The reckoning stage has passed. Destination marketers should actively and urgently tackle tourism engagement and education — because community-driven pushback is only going to increase. That could impact recovery and growth, with the future of the tourism workforce depending on it.
American and Canadian sentiment on tourism in their backyard may be at an all-time positive high, but less than half of U.S. and Canada residents feel they are consulted when it comes to how tourism is developed and managed. Nearly 50 percent also feel tourism taxes should go into local services rather than promotion, while the Gen-Z segment in both destinations show a low understanding and perception of tourism a future career path.
These are the alarming results from the latest survey on national resident sentiment towards tourism, conducted by market research firm Longwoods International, in association with Destinations International, spelling potential trouble ahead for the travel industry.
It all points to destination management organizations needing to urgently tackle the ongoing lack of education on tourism and broaden the engagement with their residents.
“The one thing we’ve seen in the four years we’ve done this annual study, time and again: a significant portion of residents feel that they’re uninformed and what their biggest frustration is — the first time they hear about anything happening in tourism is when they wake up in the morning and read about in the paper,” said Amir Eylon, president and CEO of Longwoods International.
“And so they tend to have this more negative mindset because they feel that things are happening, they don’t have any say and they don’t have any input, they don’t have any knowledge.”
The survey, conducted in Canada as well for the first time, fielded similar questions to 1,000 Canadian residents and 4,000 U.S. residents, and it does point to a disconnect between what residents think of tourism in general — a majority 65 percent of Americans, a marked jump since 2020, and 75 percent of Canadians believe it’s positive for their destinations — and what they feel about how tourism is run.
“Every destination organization needs to constantly engage and have that community engagement strategy that is constantly employed, because the more people you inform about what’s happening, the more people you engage in the process the more likely you are to have stakeholder support for tourism matters and issues,” said Eylon.
Gen-Z and Tourism Careers: A Challenge
Of great concern and focus for the U.S. and Canadian travel industry, based on this survey, should also be the future of the tourism workforce. In running generational comparisons for questions on tourism employment, the survey reveals that only 39 percent of Gen-Z respondents believe there are opportunities for career advancement in the tourism industry, compared to 57 percent of Millennials.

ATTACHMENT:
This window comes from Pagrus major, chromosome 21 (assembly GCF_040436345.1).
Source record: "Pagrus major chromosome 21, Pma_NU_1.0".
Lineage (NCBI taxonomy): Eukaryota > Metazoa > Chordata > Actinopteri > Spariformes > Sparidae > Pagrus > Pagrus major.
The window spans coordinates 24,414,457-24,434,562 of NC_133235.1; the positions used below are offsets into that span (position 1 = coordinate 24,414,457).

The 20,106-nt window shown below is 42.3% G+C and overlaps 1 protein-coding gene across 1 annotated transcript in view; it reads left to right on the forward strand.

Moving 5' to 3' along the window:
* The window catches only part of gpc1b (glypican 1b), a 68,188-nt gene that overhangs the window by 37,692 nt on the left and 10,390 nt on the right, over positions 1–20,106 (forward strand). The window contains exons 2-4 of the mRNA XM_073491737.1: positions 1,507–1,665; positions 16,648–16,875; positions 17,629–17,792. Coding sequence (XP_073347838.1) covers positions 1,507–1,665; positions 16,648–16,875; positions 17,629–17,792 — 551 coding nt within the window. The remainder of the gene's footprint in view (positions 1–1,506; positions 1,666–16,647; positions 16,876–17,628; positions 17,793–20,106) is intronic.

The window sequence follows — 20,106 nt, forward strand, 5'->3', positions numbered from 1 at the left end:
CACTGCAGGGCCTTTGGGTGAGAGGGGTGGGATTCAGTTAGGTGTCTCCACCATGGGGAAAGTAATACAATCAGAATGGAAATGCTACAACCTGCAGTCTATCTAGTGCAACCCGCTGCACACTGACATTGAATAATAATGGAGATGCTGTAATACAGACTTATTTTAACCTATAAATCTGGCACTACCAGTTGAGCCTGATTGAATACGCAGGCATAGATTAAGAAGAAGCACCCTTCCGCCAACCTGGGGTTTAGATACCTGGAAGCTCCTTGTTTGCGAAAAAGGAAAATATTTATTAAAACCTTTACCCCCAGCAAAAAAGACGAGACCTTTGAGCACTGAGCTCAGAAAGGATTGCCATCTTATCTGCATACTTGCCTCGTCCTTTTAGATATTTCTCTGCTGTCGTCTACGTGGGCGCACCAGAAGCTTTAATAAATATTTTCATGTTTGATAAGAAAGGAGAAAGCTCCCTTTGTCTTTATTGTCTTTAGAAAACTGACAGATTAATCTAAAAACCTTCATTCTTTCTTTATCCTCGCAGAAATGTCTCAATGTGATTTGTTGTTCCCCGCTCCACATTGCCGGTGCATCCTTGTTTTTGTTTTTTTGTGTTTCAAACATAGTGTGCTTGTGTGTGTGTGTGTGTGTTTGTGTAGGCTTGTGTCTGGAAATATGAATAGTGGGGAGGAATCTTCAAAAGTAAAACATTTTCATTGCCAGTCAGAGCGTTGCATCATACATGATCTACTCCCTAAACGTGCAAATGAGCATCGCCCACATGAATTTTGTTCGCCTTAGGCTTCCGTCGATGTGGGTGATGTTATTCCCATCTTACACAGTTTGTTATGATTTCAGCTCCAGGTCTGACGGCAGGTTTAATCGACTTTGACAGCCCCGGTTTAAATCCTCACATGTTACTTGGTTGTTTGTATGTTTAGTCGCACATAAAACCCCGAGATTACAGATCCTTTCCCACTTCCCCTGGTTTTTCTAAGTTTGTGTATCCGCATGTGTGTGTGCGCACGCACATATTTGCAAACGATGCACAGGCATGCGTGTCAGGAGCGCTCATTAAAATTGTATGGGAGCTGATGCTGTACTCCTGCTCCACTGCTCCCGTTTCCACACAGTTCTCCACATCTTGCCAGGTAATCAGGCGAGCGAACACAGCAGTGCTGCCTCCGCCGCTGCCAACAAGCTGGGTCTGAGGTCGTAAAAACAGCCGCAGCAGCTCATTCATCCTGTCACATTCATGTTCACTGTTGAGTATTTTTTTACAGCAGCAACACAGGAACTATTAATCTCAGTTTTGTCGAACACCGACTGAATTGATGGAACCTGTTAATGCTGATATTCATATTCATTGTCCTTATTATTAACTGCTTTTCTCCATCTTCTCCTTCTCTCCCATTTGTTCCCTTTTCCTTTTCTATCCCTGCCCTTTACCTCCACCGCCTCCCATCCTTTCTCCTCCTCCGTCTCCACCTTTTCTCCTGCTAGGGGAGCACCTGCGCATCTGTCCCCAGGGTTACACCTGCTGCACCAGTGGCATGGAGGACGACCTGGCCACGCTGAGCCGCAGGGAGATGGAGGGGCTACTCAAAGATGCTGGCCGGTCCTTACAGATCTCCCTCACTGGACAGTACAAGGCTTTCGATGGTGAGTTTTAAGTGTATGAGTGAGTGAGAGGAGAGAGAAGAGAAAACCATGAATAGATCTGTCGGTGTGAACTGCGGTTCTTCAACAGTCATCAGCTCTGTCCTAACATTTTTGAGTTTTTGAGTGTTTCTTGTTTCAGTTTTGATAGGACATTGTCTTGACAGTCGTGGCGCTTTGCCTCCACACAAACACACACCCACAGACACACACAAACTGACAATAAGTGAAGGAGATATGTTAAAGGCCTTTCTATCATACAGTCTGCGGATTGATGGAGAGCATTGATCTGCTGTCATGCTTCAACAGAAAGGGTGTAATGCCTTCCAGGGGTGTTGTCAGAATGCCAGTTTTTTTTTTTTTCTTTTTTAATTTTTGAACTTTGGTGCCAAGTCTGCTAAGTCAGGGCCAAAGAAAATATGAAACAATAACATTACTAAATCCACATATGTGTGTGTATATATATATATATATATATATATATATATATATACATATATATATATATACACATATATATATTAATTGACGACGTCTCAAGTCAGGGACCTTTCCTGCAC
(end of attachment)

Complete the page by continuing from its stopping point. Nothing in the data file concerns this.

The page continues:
In further dividing the groups between those who said they were informed about tourism versus those who weren’t, the results showed that among the uninformed 42 percent said that they didn’t see the career opportunity. The results are also low across the board among the uninformed when it comes to desirable pay and benefits, including perceptions of low-paying and seasonal jobs.
Longwoods International’s Eylon said that the gap was so big between Gen-Z and the other generations, including the Millennials, that there’s clearly something causing them not to consider tourism as a career and there’s a serious need for education.
Community Buy-In Remains Key
The survey results happen to be a nod to Skift Megatrends’ prediction this year that host communities will become more engaged in the future of their destinations, and that measuring resident sentiment — which has emerged as a key performance indicator out of the pandemic — will need to go beyond a check box activity.
“Especially during times of crisis with the global pandemic, the way Canadians and Americans view the travel and tourism industry is vital information to our destination organization members as they continue to work with their community stakeholders to plan for continued recovery,” said Don Welsh, president and CEO of Destinations International, in a release.
It’s clear indeed that a more inclusive and transparent approach remains key to earning the buy-in from local residents if U.S. and Canadian tourism boards are to navigate travel’s rebound successfully amid social pushback and political disruptions, those that are unfolding at present and those that are sure to emerge in the future.
Photo credit: A drum circle gathering at Malcom X Park in Washington, D.C. Elvert Barnes / Flickr Commons